The study – published in the Journal of Agricultural and Food Chemistry – characterized the sensory properties of the most common stevia compounds (steviol glycosides) in a new way by combining human taste panel studies with cell-based taste receptor assays to assess how compounds are sensed on the tongue.
Led by Professor Thomas Hofmann from the Technical University Munich (TUM) and his colleagues at the German Institute of Human Nutrition Potsdam-Rehbruecke (DIfE), the new study identifies two receptors (hTAS2R4 and hTAS2R14) that are responsible for the detection of the bitter taste notes of the recently approved natural sweetener.
Hofmann and his team noted that the human tongue has just one receptor type for detecting sweetness but about 25 different ones for bitter flavors.
“Steviol glycosides activate two bitter receptors on the human tongue, and this elicits a bitter after taste in the mouth,” explained Anne Brockhoff, a co-author of the study – based at DIfE.
Hoffman said the findings could help manufacturers minimise the bitter taste of stevia products at an early stage in production processes. ”They could open the way for selective cultivation measures or targeted purification during the development of Stevia products, enabling manufacturers to focus on the sweetest candidates,” said the project leader.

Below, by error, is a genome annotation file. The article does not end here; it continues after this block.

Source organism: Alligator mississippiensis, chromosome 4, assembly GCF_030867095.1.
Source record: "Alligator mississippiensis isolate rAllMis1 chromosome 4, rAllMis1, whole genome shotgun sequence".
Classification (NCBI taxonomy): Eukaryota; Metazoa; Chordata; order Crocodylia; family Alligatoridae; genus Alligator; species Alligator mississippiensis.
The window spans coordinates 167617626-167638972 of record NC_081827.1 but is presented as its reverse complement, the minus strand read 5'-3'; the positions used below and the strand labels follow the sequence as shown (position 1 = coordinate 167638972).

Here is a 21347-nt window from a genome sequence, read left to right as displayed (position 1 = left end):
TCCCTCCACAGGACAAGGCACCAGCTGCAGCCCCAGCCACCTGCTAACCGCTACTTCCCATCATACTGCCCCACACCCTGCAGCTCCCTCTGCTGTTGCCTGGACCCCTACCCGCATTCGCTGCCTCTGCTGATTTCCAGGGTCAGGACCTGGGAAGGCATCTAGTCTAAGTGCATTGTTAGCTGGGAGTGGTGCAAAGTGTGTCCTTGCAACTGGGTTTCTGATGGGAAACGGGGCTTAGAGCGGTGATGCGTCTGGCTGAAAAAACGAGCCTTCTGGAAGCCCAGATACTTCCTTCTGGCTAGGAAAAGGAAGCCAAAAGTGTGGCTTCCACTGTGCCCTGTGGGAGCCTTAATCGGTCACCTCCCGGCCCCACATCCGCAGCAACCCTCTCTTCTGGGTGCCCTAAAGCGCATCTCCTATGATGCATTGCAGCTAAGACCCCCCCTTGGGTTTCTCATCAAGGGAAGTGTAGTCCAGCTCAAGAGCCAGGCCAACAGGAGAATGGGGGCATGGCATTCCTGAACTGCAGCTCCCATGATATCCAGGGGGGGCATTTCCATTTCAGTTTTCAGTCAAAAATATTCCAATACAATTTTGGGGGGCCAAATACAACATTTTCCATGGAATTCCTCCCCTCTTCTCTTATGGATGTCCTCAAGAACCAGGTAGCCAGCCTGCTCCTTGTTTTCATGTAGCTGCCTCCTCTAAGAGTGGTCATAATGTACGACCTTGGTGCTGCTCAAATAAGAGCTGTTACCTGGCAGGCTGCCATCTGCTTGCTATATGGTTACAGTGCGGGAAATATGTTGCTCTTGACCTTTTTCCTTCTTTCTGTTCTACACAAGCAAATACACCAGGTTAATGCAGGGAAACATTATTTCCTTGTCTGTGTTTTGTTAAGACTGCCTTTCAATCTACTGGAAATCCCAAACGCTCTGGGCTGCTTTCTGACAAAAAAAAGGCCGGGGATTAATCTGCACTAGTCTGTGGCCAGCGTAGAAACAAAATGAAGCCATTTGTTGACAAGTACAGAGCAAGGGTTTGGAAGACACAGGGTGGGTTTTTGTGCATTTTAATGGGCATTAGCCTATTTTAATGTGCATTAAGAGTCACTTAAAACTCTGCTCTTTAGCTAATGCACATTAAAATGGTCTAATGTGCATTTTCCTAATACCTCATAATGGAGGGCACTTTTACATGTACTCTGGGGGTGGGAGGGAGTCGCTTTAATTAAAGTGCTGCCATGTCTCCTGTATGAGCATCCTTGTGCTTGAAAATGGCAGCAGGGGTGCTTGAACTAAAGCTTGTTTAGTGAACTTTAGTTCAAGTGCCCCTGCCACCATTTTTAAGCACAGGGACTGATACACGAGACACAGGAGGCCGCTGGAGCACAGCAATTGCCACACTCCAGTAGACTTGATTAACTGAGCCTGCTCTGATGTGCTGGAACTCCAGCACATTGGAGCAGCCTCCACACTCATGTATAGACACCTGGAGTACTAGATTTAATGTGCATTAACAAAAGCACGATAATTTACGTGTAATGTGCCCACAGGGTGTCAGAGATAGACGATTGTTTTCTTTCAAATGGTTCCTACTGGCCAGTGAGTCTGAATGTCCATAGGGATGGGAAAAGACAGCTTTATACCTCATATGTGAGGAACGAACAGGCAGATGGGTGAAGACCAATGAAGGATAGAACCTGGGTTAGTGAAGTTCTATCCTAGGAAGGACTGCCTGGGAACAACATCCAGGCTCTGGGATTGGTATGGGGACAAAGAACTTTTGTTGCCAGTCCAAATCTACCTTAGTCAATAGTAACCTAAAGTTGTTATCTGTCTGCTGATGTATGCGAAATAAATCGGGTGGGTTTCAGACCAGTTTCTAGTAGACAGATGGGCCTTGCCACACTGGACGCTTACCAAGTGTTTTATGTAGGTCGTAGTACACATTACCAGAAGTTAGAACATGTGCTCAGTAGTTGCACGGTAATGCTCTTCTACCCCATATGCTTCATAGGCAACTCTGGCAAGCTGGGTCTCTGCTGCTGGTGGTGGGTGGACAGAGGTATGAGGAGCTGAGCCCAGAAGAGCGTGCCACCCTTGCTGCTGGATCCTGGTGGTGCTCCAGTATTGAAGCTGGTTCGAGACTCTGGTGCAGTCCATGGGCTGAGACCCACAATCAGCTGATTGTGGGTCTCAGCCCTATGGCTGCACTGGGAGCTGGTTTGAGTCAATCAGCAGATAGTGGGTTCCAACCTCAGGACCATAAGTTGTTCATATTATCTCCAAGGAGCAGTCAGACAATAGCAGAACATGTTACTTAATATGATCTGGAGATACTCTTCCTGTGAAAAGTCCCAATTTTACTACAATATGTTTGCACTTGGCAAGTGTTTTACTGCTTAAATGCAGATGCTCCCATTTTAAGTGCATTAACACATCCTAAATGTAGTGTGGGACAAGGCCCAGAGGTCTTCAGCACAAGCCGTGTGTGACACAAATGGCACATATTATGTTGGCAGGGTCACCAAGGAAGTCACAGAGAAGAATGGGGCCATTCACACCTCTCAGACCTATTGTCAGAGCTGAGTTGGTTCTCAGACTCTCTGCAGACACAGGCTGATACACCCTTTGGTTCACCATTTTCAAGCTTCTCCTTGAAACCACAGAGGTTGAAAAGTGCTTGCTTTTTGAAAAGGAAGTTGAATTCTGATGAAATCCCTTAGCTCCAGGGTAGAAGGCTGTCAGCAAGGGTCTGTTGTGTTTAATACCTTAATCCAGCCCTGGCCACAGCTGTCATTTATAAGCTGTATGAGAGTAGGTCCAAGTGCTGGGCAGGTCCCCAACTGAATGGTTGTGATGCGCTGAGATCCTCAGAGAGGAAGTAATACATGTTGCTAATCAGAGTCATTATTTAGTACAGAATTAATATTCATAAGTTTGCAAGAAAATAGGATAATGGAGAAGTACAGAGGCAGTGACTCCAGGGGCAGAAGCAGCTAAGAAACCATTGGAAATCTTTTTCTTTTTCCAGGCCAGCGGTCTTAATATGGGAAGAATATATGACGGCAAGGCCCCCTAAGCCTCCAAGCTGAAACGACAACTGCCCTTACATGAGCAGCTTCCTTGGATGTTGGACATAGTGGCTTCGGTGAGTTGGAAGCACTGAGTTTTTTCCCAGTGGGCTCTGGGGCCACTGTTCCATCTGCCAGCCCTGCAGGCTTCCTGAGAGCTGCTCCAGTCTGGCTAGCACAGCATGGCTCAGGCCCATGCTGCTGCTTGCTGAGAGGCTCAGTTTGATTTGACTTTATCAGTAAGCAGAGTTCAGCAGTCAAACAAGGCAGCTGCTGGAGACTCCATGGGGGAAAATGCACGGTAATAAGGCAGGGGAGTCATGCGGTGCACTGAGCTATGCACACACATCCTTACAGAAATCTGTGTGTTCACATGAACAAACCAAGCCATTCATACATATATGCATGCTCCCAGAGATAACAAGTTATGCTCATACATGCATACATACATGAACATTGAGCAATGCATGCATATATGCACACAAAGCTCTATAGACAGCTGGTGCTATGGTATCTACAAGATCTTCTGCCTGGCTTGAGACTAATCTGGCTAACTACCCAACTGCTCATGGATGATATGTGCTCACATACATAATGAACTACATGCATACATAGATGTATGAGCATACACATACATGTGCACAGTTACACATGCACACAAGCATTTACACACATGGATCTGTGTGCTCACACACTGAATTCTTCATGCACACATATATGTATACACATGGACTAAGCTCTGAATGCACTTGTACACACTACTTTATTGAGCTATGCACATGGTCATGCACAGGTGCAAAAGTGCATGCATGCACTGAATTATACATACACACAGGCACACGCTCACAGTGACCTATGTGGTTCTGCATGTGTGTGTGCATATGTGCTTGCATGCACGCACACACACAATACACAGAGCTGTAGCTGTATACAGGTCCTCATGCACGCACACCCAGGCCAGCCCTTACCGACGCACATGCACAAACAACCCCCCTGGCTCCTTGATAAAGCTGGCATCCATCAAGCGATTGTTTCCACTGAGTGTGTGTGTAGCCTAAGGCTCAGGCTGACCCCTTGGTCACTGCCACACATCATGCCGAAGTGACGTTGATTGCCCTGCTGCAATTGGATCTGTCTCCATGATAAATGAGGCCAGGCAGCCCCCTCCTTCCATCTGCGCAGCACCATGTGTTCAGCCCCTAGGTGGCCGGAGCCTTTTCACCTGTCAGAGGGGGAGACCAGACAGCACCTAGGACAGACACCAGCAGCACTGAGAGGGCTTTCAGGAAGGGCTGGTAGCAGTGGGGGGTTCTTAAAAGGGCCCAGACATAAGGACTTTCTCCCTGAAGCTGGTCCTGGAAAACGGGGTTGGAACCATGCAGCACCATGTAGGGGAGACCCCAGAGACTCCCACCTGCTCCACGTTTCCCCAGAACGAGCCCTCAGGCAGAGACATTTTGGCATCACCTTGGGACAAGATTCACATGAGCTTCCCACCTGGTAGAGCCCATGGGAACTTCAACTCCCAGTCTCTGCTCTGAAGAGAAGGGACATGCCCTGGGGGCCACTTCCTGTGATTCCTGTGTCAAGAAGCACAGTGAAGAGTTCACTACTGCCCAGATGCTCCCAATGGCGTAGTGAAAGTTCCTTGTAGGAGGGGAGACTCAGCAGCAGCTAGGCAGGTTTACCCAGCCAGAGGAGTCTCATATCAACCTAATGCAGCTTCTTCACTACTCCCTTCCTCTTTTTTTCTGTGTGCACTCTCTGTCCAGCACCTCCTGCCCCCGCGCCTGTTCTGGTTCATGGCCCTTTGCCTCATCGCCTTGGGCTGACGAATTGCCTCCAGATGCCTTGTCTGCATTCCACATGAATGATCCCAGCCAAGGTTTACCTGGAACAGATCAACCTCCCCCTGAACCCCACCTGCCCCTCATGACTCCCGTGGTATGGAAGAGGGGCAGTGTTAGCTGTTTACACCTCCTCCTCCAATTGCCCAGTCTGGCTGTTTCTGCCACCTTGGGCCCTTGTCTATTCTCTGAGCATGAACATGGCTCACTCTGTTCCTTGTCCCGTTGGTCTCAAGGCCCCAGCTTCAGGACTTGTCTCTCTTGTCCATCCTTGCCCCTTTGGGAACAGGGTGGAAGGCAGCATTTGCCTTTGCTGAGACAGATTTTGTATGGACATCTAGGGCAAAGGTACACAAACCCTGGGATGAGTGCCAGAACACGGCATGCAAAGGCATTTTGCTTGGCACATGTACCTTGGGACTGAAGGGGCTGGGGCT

Stevia is regarded by many as a healthy alternative to sugar. However, Hoffman and his team noted that there are drawbacks to many of the products made using the sweetener.
One such problem is a long-lasting bitter after-taste – which produces liquorice-like aromas and a bitter after taste.
The German scientists investigated nine steviol glycosides responsible for the intensive sweet taste of stevia extracts. The team initially tested the bitterness and sweetness that each glycoside produces in vitro – using cells that act as taste receptor cells and react to the glycoside molecules like an artificial tongue.
The team were therefore able to identify the receptors that are activated by stevia.
Hoffman and his colleagues also tested the taste intensity of different concentrations of stevia components with a trained tasting panel. The results of those sensory tests combined with the initial cell experiments revealed that the structure of glycoside molecules plays a key role in determining sweetness or bitterness in stevia, said the project leader.
“If a molecule has more glucose molecules attached to it, it is sweeter and less bitter,” he explained.
The ‘comprehensive’ screening also revealed two receptors, hTAS2R4 and hTAS2R14, mediate the bitter off-taste of steviol glycosides.
“These results might contribute to the production of preferentially sweet and least bitter tasting Stevia extracts by an optimization of breeding and post-harvest down-stream processing,” explained the German team.
Source: Journal of Agricultural and Food Chemistry
Published online ahead of print, doi: 10.1021/jf301297n
“Human Psychometric and Taste Receptor Responses to Steviol Glycosides”
Authors: C. Hellfritsch, A. Brockhoff, F. Staehler , W. Meyerhof, T. Hofmann